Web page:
Saturday, September 3, 2016

Narayanan Nair writes

Sleep is like closing our shop for the day
Bringing the shutters down, but as a first phase  
We tidy up, check stock and account books
Seek new resources and peek at needs
Plus dream of more gains, assuaged environs
Sorted out issues and  disentangled debts
Thus unwinding and closing off
To retire and enjoy sound deep sleep.

But isn't sleep a daily rehearsal for death?
For the final winding up, lock stock and barrel
Back to the elements into entropy's haven
For the delight of micro-friends gathering for a meal.

Young  was smart, sought, from death,
From God of death as the old  folks thought,
Confronted by how and what if any are beyond demise
The busy God clarified, 'Ponder, be patient, 
Choose the permanent and not the passing,
Choose the good and be not swayed by temptations,
To be fulfilled like those who have gained wisdom and strength'.

Would sleep be sound if good is favored, not the fleeting
Not the transitory but that fixed and illumined by 'inner light'?  

Yamaraja Answers The Questions Of Nachiketa -- Dominique Amendola

1 comment:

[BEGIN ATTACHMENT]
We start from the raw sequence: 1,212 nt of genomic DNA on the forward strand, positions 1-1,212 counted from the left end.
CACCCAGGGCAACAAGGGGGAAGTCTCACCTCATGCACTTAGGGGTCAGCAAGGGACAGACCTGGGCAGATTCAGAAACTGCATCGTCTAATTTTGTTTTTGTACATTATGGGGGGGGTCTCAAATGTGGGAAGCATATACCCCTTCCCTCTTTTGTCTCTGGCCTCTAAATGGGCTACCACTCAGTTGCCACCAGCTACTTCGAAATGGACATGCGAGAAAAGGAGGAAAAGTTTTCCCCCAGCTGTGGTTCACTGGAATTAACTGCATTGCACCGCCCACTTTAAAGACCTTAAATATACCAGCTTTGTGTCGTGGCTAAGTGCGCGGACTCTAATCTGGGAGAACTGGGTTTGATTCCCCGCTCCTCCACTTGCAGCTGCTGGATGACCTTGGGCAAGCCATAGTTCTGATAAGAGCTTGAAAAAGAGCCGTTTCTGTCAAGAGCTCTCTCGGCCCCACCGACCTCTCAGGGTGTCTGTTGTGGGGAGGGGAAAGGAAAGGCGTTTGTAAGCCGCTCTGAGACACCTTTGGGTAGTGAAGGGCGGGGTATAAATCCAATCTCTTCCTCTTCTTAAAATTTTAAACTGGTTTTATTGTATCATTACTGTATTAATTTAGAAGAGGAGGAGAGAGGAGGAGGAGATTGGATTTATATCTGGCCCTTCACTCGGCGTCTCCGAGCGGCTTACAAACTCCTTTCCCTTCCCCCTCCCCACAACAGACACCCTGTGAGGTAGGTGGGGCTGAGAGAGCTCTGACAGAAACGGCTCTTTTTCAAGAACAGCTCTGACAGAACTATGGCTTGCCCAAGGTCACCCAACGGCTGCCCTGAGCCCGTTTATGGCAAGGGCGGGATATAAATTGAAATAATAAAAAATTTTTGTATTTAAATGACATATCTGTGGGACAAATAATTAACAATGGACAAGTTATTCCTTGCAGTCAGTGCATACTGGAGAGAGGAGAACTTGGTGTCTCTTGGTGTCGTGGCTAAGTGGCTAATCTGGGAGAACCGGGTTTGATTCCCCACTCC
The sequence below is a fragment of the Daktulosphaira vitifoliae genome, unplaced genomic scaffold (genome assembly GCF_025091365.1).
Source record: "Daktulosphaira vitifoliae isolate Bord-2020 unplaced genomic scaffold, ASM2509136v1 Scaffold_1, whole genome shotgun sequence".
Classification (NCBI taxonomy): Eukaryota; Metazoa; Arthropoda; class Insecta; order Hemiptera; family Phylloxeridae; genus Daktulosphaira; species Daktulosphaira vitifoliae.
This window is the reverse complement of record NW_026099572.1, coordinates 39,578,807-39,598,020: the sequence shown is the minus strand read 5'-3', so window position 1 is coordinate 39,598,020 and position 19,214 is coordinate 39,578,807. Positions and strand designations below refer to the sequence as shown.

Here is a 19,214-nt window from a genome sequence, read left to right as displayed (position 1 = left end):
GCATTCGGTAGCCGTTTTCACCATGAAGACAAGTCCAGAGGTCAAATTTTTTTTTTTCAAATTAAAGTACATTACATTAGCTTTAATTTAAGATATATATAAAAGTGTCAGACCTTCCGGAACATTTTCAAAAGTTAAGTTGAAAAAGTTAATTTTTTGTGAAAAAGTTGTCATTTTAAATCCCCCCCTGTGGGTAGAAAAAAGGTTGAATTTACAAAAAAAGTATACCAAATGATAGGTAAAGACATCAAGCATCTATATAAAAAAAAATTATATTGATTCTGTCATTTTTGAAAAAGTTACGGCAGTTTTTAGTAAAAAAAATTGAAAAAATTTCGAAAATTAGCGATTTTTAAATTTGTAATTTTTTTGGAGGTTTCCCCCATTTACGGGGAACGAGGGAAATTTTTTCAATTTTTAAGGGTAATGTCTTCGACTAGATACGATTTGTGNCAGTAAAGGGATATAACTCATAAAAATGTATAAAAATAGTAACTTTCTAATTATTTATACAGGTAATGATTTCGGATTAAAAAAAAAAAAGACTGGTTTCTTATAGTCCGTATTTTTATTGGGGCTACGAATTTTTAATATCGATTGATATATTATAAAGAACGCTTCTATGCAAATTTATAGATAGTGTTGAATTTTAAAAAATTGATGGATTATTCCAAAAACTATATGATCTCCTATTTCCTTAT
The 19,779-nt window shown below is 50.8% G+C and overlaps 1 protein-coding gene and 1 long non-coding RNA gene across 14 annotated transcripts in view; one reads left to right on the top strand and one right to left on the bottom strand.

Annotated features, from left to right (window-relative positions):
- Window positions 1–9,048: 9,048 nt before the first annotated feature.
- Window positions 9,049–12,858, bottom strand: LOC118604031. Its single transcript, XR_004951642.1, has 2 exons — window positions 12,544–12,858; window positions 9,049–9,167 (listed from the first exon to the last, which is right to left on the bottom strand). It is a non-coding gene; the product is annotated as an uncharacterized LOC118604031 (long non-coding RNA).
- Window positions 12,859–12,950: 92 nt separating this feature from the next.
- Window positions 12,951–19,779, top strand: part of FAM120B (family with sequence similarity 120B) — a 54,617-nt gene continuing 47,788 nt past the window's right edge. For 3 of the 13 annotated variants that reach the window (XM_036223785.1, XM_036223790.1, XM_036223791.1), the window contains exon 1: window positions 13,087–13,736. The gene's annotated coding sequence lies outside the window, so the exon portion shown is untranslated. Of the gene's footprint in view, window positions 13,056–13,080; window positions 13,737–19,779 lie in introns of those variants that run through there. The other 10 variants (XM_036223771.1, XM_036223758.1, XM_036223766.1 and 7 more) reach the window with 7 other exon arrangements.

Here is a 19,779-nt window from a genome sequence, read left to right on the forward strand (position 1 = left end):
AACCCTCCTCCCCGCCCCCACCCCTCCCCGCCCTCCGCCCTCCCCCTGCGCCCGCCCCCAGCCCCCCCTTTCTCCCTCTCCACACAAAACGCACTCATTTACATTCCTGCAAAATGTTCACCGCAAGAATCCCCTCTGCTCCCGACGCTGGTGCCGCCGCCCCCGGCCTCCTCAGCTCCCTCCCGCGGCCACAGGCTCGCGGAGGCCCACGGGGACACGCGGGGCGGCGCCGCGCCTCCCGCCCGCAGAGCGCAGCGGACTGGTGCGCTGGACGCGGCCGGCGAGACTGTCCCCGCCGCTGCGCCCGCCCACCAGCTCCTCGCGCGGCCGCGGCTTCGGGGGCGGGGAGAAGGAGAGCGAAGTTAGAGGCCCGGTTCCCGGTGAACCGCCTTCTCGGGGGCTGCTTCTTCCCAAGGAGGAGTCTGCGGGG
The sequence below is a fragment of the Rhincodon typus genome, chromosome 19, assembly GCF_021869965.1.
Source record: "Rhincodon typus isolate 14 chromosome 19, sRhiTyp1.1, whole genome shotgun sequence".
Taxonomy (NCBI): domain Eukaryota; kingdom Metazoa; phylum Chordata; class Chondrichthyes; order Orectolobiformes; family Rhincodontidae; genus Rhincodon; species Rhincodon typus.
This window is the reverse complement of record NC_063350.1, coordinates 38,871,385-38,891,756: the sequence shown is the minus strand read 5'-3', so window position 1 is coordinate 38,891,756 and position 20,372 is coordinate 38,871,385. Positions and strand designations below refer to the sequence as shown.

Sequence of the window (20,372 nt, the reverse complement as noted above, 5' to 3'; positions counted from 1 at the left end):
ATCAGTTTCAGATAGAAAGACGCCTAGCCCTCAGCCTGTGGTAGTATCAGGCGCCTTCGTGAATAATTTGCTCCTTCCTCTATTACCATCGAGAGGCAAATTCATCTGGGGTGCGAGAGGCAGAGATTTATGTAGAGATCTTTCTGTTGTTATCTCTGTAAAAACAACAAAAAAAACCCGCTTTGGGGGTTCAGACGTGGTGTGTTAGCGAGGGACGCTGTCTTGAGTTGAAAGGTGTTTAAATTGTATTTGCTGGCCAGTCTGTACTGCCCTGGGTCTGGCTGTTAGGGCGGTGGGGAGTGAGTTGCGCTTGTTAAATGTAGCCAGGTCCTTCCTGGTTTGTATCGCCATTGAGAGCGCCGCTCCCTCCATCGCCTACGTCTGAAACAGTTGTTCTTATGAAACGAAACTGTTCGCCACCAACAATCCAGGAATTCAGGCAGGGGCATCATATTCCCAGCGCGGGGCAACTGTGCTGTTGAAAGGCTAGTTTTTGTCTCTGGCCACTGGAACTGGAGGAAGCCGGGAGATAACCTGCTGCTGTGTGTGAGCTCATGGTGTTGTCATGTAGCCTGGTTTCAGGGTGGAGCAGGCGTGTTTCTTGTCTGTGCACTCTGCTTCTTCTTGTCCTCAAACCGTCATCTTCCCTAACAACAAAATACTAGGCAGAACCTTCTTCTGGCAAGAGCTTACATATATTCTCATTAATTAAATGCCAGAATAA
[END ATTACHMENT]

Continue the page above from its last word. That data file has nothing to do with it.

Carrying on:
1. In the Katha Upanishad (ca. 5th century BCE) Nachiketas, the son of the sage Vājashravas ("famous for donations"), noticed that his father, though offering to donate all his possessions to the gods, actually donated only the cows that were old, barren, blind, or lame. So he reminded his father, "I too am yours, to which god will you offer me?" Vājashravasa replied, "I give you to Yama (Death)." Nachiketas waited at Yama's home for three days; Nachiketas asked for peace for his father and himself, how to perform the sacred fire sacrifice, and to know the mystery of what comes after death. Yama tried to get the boy to exchange his last request for material gains, but Nachiketas pointed out that material things are transient. So Yama instructed him on the nature of the true Self, which persists beyond death, because it is inseparable from Brahman, the vital force in the universe. Smaller than the smallest and larger than the largest, the Soul is formless and all-pervading. The Soul is like a rider, but the senses are the horses he guides through the maze of desires. The inability to realize Brahman results in being enmeshed in the cycle of rebirths, while understanding the Self leads to moksha (nirvana). In the "Mahabharata," as an adult, Nachiketas was one of the sages who attended Yudhishthira's sabha (royal assembly). His name had various meanings in Sanscrit (That which is unperceived; the quickening Spirit that lies within all things, like fire is latent in wood; the spirit that gives; the thirst for the unknown; sacred fire; the one who seeks nothing but unending spiritual energy).


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